For subject ‘A’ we have a Mexican-American working class man worried about the quickly rising tide of crime in his neighborhood, who, to our knowledge has never used a racial epitaph in his life, certainly not on camera or audio recording.

And for subject ‘B’ we have an African-American juvenile who has witnesses and his twitter account recording him making a wide range of racist remarks and comments.

And yet because subject A has a pale complexion and subject B a darker one when A shoots B whilst B is in process of stomping a mud-hole in A’s face immediately after referring to him via a racial slur, we are supposed to just accept that A is supposed is the racist? Oh sure, right I forgot when counting your racists the whitest one always is the hating one while the darkest one is the victim.

According to this logic Zimmerman is a racist because he’s white and Martin is the victim of racial hatred because he is black.

Does anyone else see the problem here?

Who else thinks the streets would be empty and the media totally ignoring this case were it Zimmerman who had died that night and Martin brought up on murder charges? Yeah, me too. Oh Racism is going on in a big way in this case, just not between Zimmerman and Martin. The racism that is here exists in the media, the social organizers and the politicians who seek to gain from these situations by casting a light of perpetual victimhood upon the minority populations.

Now … about those “riots” it looks to me like there are two groups here. The big group is the manufactured outrage bunch set up by social organizers possibly by those within the administration but definitely associated with the DNC or unions. They are too few and too peaceful to be actual riots like the Rodney King insanity in the 90s, they are almost transparently there to give those who can the excuse to legislate their will against us because of “the voice of the people” which looks to me to be about .0001% of the population or less in any given area protesting something.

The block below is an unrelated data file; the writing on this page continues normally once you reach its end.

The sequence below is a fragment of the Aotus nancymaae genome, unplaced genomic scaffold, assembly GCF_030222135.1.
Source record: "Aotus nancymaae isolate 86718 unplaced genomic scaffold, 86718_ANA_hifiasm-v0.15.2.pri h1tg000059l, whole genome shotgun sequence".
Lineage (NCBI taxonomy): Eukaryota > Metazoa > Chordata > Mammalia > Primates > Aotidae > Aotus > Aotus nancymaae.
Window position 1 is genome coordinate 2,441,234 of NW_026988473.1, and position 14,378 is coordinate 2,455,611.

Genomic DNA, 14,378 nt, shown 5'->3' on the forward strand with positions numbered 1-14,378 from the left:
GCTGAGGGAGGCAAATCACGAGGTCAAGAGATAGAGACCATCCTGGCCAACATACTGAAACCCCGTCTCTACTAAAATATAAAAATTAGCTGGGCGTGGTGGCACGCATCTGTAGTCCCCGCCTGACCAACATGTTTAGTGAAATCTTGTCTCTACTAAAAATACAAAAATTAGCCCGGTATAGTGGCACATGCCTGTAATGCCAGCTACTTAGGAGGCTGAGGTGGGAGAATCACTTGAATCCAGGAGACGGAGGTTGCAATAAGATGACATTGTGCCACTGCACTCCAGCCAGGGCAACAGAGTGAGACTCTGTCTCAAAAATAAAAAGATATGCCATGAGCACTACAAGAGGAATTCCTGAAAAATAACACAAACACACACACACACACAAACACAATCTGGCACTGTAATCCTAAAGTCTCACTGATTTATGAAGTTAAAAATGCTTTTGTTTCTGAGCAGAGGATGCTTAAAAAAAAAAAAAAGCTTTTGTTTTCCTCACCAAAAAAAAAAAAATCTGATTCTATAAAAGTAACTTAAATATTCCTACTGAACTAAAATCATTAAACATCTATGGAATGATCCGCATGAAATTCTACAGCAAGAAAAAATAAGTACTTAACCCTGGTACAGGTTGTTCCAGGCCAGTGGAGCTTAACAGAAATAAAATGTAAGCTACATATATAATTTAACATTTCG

The other group is gonna be your criminals. These are the folks who are using this as an excuse to steal stuff or smash windows or what have you.
I haven’t seen any reports, even among the state run media outlets that would make me believe that there is an actual outcry in any real numbers. It’s manufactured, which means there is an agenda behind it, one which it seems is the next push against gun rights. Not against the guns themselves this time, but against our right to use them to defend ourselves. Just replace Zimmerman’s gun with a knife and play out the media response in your head.

This entire circus was manufactured. No one thought that Zimmerman had done anything but legally defend himself, right up until the President of the USA decided to get involved. And POTUS doesn’t get involved unless there is an agenda to push.

All we can do is make sure we think through what we are being told and do our own research before we believe it.

Be careful out there folks.

Independence Day and Modern American Exceptionalism

July 4, 2013

With reverence, awe and a humbling view of history I sit to write on this day the 237th anniversary of the signing of the American Declaration of Independence and the birth of the greatest nation to exist in all of the storied history of man.  A place in which I am most fortunate, blessed and grateful to live in today.


America is exceptional; we have maintained a higher level of liberty for more people for longer than any other nation in history. No other state of men has seen the freedom, liberty, power, and prosperous growth that the United States has in its short existence. It is truly a unique and wonderful place, should the people of yesteryear hear stories of the might, power and luxury of America today it would be as stories of Camelot or Elysium.  And most of the good things found around the world are there or remain because of direct or indirect invention, innovation, discovery or military sacrifice by the American people.